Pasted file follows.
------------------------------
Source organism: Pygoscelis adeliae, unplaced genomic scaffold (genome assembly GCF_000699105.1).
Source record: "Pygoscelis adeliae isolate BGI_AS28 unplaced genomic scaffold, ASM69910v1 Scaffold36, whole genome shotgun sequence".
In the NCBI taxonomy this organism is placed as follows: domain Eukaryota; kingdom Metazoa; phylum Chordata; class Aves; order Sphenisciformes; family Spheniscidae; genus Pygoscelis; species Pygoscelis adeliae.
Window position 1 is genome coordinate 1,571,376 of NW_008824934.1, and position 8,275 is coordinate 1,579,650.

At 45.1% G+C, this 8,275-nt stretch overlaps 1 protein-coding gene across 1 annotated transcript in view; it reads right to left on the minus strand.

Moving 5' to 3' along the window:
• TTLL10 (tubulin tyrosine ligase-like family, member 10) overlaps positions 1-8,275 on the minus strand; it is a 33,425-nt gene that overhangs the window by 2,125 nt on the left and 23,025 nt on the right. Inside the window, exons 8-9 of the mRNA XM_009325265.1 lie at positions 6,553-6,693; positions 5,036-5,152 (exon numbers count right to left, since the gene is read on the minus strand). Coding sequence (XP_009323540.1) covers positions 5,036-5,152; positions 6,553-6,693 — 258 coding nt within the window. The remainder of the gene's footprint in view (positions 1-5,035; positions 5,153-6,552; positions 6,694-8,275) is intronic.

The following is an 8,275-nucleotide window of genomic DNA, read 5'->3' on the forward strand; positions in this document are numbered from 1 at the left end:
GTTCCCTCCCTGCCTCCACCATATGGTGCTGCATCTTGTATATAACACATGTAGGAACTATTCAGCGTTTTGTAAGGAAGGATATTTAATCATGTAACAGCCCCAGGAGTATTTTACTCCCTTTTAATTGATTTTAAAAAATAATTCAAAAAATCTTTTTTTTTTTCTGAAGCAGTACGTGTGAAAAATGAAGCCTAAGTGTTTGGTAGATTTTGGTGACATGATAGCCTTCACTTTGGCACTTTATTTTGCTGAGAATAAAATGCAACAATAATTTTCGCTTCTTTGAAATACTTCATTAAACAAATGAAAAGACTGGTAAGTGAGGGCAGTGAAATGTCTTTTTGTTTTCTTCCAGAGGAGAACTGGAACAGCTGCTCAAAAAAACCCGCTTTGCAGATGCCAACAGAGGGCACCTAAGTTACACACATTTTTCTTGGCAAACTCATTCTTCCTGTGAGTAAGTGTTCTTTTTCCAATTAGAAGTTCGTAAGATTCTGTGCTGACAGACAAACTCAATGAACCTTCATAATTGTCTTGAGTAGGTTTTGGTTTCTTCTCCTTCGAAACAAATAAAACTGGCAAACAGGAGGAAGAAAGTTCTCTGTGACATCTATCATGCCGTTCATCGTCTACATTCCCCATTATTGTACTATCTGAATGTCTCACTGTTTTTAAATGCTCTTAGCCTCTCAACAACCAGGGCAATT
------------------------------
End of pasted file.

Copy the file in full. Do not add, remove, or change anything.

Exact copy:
Source organism: Pygoscelis adeliae, unplaced genomic scaffold (genome assembly GCF_000699105.1).
Source record: "Pygoscelis adeliae isolate BGI_AS28 unplaced genomic scaffold, ASM69910v1 Scaffold36, whole genome shotgun sequence".
In the NCBI taxonomy this organism is placed as follows: domain Eukaryota; kingdom Metazoa; phylum Chordata; class Aves; order Sphenisciformes; family Spheniscidae; genus Pygoscelis; species Pygoscelis adeliae.
Window position 1 is genome coordinate 1,571,376 of NW_008824934.1, and position 8,275 is coordinate 1,579,650.

At 45.1% G+C, this 8,275-nt stretch overlaps 1 protein-coding gene across 1 annotated transcript in view; it reads right to left on the minus strand.

Moving 5' to 3' along the window:
• TTLL10 (tubulin tyrosine ligase-like family, member 10) overlaps positions 1-8,275 on the minus strand; it is a 33,425-nt gene that overhangs the window by 2,125 nt on the left and 23,025 nt on the right. Inside the window, exons 8-9 of the mRNA XM_009325265.1 lie at positions 6,553-6,693; positions 5,036-5,152 (exon numbers count right to left, since the gene is read on the minus strand). Coding sequence (XP_009323540.1) covers positions 5,036-5,152; positions 6,553-6,693 — 258 coding nt within the window. The remainder of the gene's footprint in view (positions 1-5,035; positions 5,153-6,552; positions 6,694-8,275) is intronic.

The following is an 8,275-nucleotide window of genomic DNA, read 5'->3' on the forward strand; positions in this document are numbered from 1 at the left end:
GTTCCCTCCCTGCCTCCACCATATGGTGCTGCATCTTGTATATAACACATGTAGGAACTATTCAGCGTTTTGTAAGGAAGGATATTTAATCATGTAACAGCCCCAGGAGTATTTTACTCCCTTTTAATTGATTTTAAAAAATAATTCAAAAAATCTTTTTTTTTTTCTGAAGCAGTACGTGTGAAAAATGAAGCCTAAGTGTTTGGTAGATTTTGGTGACATGATAGCCTTCACTTTGGCACTTTATTTTGCTGAGAATAAAATGCAACAATAATTTTCGCTTCTTTGAAATACTTCATTAAACAAATGAAAAGACTGGTAAGTGAGGGCAGTGAAATGTCTTTTTGTTTTCTTCCAGAGGAGAACTGGAACAGCTGCTCAAAAAAACCCGCTTTGCAGATGCCAACAGAGGGCACCTAAGTTACACACATTTTTCTTGGCAAACTCATTCTTCCTGTGAGTAAGTGTTCTTTTTCCAATTAGAAGTTCGTAAGATTCTGTGCTGACAGACAAACTCAATGAACCTTCATAATTGTCTTGAGTAGGTTTTGGTTTCTTCTCCTTCGAAACAAATAAAACTGGCAAACAGGAGGAAGAAAGTTCTCTGTGACATCTATCATGCCGTTCATCGTCTACATTCCCCATTATTGTACTATCTGAATGTCTCACTGTTTTTAAATGCTCTTAGCCTCTCAACAACCAGGGCAATT